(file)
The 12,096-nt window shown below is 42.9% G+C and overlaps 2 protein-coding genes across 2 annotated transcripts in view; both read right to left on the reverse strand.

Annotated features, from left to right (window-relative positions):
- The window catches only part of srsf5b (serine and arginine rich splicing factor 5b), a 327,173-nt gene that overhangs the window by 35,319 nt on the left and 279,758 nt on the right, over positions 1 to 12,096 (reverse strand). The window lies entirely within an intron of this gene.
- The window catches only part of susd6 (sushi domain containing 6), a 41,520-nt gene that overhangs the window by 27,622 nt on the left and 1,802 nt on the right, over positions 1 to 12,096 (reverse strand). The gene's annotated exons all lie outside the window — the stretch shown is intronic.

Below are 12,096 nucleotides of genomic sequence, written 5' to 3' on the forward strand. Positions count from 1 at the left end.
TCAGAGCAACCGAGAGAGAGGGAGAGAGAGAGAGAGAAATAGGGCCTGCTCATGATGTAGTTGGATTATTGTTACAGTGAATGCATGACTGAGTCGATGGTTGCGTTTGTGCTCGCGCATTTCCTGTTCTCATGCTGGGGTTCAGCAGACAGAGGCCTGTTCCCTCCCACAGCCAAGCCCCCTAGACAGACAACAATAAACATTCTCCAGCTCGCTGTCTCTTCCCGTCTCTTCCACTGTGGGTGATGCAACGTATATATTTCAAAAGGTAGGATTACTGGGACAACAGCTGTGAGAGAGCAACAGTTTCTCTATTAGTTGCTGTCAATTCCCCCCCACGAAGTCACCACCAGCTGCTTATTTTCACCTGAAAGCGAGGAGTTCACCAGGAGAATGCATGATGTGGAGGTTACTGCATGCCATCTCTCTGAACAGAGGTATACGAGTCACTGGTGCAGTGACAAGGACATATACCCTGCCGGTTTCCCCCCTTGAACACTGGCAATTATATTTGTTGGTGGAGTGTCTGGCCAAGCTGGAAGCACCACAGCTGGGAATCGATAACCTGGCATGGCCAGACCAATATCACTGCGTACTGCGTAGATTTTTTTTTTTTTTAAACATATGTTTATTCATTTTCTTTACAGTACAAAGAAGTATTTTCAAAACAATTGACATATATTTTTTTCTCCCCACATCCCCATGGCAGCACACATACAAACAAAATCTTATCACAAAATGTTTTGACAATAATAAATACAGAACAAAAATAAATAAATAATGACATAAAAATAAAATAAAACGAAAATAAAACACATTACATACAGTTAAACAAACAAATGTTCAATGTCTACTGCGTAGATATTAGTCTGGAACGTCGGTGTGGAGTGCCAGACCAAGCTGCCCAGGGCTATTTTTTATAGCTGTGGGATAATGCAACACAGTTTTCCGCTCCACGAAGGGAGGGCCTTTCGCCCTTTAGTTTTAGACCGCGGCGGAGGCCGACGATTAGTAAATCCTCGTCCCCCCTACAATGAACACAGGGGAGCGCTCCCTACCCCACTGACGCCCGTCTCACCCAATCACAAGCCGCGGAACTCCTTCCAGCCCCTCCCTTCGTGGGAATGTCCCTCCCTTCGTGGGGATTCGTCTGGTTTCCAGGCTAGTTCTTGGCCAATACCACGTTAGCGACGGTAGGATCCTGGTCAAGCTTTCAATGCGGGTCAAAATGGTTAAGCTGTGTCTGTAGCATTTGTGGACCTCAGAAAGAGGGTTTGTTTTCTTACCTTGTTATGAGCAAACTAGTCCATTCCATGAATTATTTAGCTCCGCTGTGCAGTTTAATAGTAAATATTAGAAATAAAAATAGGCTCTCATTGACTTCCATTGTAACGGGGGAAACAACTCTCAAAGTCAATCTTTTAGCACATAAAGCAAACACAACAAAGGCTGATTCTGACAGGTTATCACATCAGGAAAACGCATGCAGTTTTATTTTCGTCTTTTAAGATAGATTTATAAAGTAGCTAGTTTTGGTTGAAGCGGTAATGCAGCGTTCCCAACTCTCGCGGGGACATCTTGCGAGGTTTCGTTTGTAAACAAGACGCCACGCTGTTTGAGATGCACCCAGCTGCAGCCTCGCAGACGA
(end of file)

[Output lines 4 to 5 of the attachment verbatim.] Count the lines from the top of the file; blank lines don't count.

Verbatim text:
- The window catches only part of susd6 (sushi domain containing 6), a 41,520-nt gene that overhangs the window by 27,622 nt on the left and 1,802 nt on the right, over positions 1 to 12,096 (reverse strand). The gene's annotated exons all lie outside the window — the stretch shown is intronic.

Below are 12,096 nucleotides of genomic sequence, written 5' to 3' on the forward strand. Positions count from 1 at the left end.